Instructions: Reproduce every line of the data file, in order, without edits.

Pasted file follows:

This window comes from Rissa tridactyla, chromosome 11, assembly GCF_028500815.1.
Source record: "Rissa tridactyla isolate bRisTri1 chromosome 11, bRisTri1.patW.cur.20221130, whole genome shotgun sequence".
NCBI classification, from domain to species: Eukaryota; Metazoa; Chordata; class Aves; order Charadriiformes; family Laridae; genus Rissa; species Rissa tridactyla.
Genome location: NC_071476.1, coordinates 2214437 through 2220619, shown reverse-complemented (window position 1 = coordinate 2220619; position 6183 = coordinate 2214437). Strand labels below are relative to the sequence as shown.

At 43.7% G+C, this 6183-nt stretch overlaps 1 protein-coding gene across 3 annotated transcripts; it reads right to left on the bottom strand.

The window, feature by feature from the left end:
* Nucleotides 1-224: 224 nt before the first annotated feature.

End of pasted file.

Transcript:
This window comes from Rissa tridactyla, chromosome 11, assembly GCF_028500815.1.
Source record: "Rissa tridactyla isolate bRisTri1 chromosome 11, bRisTri1.patW.cur.20221130, whole genome shotgun sequence".
NCBI classification, from domain to species: Eukaryota; Metazoa; Chordata; class Aves; order Charadriiformes; family Laridae; genus Rissa; species Rissa tridactyla.
Genome location: NC_071476.1, coordinates 2214437 through 2220619, shown reverse-complemented (window position 1 = coordinate 2220619; position 6183 = coordinate 2214437). Strand labels below are relative to the sequence as shown.

At 43.7% G+C, this 6183-nt stretch overlaps 1 protein-coding gene across 3 annotated transcripts; it reads right to left on the bottom strand.

The window, feature by feature from the left end:
* Nucleotides 1-224: 224 nt before the first annotated feature.